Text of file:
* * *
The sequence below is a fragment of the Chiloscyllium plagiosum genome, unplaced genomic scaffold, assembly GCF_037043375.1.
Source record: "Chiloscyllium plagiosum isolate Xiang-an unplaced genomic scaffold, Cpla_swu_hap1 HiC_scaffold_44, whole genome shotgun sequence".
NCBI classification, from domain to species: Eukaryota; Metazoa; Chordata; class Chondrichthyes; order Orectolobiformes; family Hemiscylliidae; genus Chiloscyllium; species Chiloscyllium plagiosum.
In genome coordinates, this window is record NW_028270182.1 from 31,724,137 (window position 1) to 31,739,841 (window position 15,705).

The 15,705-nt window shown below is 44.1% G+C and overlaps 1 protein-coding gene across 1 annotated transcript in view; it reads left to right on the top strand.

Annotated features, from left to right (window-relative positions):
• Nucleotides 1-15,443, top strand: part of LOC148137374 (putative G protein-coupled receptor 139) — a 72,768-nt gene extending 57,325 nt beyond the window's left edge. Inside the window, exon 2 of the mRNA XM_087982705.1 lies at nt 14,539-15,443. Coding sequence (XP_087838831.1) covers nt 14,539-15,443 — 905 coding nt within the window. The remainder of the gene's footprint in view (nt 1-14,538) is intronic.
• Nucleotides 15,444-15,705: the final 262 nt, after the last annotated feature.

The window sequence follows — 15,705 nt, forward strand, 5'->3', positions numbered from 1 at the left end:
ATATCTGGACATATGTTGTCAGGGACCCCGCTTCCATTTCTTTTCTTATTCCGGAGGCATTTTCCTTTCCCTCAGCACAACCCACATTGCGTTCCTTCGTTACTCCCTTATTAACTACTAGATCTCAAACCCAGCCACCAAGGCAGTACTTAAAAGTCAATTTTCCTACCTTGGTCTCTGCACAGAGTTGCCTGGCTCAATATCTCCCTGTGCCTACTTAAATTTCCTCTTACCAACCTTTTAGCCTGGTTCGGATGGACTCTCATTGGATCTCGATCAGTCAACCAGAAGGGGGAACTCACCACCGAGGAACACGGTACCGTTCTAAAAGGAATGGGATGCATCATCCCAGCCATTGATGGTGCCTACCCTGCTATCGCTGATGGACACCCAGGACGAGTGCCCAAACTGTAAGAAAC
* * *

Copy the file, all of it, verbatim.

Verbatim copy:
The sequence below is a fragment of the Chiloscyllium plagiosum genome, unplaced genomic scaffold, assembly GCF_037043375.1.
Source record: "Chiloscyllium plagiosum isolate Xiang-an unplaced genomic scaffold, Cpla_swu_hap1 HiC_scaffold_44, whole genome shotgun sequence".
NCBI classification, from domain to species: Eukaryota; Metazoa; Chordata; class Chondrichthyes; order Orectolobiformes; family Hemiscylliidae; genus Chiloscyllium; species Chiloscyllium plagiosum.
In genome coordinates, this window is record NW_028270182.1 from 31,724,137 (window position 1) to 31,739,841 (window position 15,705).

The 15,705-nt window shown below is 44.1% G+C and overlaps 1 protein-coding gene across 1 annotated transcript in view; it reads left to right on the top strand.

Annotated features, from left to right (window-relative positions):
• Nucleotides 1-15,443, top strand: part of LOC148137374 (putative G protein-coupled receptor 139) — a 72,768-nt gene extending 57,325 nt beyond the window's left edge. Inside the window, exon 2 of the mRNA XM_087982705.1 lies at nt 14,539-15,443. Coding sequence (XP_087838831.1) covers nt 14,539-15,443 — 905 coding nt within the window. The remainder of the gene's footprint in view (nt 1-14,538) is intronic.
• Nucleotides 15,444-15,705: the final 262 nt, after the last annotated feature.

The window sequence follows — 15,705 nt, forward strand, 5'->3', positions numbered from 1 at the left end:
ATATCTGGACATATGTTGTCAGGGACCCCGCTTCCATTTCTTTTCTTATTCCGGAGGCATTTTCCTTTCCCTCAGCACAACCCACATTGCGTTCCTTCGTTACTCCCTTATTAACTACTAGATCTCAAACCCAGCCACCAAGGCAGTACTTAAAAGTCAATTTTCCTACCTTGGTCTCTGCACAGAGTTGCCTGGCTCAATATCTCCCTGTGCCTACTTAAATTTCCTCTTACCAACCTTTTAGCCTGGTTCGGATGGACTCTCATTGGATCTCGATCAGTCAACCAGAAGGGGGAACTCACCACCGAGGAACACGGTACCGTTCTAAAAGGAATGGGATGCATCATCCCAGCCATTGATGGTGCCTACCCTGCTATCGCTGATGGACACCCAGGACGAGTGCCCAAACTGTAAGAAAC